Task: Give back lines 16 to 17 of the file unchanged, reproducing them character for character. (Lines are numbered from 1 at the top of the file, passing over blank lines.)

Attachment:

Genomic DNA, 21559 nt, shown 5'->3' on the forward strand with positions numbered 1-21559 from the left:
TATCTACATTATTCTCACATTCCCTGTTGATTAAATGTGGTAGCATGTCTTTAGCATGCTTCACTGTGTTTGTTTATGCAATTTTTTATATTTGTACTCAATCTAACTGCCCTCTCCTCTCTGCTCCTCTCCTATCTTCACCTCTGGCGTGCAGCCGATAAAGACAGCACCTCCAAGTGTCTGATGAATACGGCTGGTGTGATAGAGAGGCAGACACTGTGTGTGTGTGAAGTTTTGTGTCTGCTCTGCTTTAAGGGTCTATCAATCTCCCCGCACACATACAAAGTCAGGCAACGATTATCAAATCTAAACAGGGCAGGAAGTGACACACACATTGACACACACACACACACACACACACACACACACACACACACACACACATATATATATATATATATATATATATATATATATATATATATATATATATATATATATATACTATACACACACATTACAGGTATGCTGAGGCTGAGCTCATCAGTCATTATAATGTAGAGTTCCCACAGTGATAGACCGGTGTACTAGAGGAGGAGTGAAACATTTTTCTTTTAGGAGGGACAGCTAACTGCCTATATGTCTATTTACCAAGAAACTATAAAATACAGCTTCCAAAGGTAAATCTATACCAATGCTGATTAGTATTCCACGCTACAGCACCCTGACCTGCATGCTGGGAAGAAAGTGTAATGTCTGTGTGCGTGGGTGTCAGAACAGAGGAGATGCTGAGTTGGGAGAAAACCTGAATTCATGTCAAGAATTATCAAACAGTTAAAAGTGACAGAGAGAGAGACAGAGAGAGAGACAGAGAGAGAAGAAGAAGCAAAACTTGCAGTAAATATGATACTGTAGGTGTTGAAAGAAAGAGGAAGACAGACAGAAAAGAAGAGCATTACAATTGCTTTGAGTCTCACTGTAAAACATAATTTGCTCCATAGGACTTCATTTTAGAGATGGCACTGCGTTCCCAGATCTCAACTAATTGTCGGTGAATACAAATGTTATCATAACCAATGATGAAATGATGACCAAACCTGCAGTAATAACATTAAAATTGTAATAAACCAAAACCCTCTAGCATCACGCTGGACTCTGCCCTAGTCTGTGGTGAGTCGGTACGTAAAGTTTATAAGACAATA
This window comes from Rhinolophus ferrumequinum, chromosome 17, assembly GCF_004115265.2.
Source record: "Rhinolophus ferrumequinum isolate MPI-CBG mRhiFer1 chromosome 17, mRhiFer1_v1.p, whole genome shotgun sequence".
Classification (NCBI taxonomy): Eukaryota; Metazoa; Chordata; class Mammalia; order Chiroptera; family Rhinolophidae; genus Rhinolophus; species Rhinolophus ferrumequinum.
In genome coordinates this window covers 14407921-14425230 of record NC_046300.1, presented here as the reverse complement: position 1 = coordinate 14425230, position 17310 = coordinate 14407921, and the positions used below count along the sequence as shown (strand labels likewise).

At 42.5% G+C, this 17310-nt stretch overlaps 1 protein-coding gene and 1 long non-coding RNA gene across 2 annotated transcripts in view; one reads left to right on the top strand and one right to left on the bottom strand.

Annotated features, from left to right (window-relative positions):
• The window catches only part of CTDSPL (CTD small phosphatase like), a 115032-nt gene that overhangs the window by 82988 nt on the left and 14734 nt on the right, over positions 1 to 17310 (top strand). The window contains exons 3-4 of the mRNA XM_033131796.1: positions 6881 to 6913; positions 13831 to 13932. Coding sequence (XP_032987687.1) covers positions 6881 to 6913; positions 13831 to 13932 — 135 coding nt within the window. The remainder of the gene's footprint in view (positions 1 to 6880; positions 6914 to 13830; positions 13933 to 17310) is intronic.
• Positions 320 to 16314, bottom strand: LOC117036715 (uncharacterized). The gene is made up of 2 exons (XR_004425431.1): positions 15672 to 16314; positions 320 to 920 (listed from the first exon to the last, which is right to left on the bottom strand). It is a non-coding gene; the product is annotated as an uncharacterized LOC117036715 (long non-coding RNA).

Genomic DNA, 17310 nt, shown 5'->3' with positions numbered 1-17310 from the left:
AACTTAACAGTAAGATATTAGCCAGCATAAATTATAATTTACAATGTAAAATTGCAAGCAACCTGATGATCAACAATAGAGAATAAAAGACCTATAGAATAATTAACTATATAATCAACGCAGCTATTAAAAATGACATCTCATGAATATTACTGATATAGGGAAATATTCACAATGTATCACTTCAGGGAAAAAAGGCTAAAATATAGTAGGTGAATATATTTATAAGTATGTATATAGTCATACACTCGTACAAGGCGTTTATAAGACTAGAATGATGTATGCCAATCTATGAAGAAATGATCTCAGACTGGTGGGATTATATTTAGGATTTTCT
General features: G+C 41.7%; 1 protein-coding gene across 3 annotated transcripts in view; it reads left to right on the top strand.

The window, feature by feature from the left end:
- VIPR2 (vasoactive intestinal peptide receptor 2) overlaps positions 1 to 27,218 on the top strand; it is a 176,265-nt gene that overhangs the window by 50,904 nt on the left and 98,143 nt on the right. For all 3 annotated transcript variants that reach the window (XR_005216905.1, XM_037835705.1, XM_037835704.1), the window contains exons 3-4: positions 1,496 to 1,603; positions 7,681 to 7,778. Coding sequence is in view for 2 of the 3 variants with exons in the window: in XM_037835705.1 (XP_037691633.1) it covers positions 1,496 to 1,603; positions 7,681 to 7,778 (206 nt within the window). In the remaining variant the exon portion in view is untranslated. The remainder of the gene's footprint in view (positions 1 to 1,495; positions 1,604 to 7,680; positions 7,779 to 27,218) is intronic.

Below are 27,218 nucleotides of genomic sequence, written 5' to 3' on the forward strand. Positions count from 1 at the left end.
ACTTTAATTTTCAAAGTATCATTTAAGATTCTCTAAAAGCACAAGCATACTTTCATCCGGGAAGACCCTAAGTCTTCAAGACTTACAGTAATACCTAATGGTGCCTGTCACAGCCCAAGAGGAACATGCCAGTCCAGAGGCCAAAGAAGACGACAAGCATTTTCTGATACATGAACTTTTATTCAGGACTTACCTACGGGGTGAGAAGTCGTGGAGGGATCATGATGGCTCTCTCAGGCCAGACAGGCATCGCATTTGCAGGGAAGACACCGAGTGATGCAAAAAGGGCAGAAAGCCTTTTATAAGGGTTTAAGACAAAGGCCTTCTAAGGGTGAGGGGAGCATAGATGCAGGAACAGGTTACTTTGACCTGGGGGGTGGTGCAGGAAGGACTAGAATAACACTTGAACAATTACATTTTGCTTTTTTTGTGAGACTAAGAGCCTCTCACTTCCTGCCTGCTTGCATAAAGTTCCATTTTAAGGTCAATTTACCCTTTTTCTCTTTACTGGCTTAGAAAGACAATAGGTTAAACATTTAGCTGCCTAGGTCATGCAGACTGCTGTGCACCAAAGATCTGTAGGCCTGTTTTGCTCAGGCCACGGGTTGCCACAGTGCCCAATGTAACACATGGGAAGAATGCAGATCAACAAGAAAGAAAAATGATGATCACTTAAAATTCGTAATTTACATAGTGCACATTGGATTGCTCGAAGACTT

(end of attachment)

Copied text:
Below are 27,218 nucleotides of genomic sequence, written 5' to 3' on the forward strand. Positions count from 1 at the left end.
ACTTTAATTTTCAAAGTATCATTTAAGATTCTCTAAAAGCACAAGCATACTTTCATCCGGGAAGACCCTAAGTCTTCAAGACTTACAGTAATACCTAATGGTGCCTGTCACAGCCCAAGAGGAACATGCCAGTCCAGAGGCCAAAGAAGACGACAAGCATTTTCTGATACATGAACTTTTATTCAGGACTTACCTACGGGGTGAGAAGTCGTGGAGGGATCATGATGGCTCTCTCAGGCCAGACAGGCATCGCATTTGCAGGGAAGACACCGAGTGATGCAAAAAGGGCAGAAAGCCTTTTATAAGGGTTTAAGACAAAGGCCTTCTAAGGGTGAGGGGAGCATAGATGCAGGAACAGGTTACTTTGACCTGGGGGGTGGTGCAGGAAGGACTAGAATAACACTTGAACAATTACATTTTGCTTTTTTTGTGAGACTAAGAGCCTCTCACTTCCTGCCTGCTTGCATAAAGTTCCATTTTAAGGTCAATTTACCCTTTTTCTCTTTACTGGCTTAGAAAGACAATAGGTTAAACATTTAGCTGCCTAGGTCATGCAGACTGCTGTGCACCAAAGATCTGTAGGCCTGTTTTGCTCAGGCCACGGGTTGCCACAGTGCCCAATGTAACACATGGGAAGAATGCAGATCAACAAGAAAGAAAAATGATGATCACTTAAAATTCGTAATTTACATAGTGCACATTGGATTGCTCGAAGACTT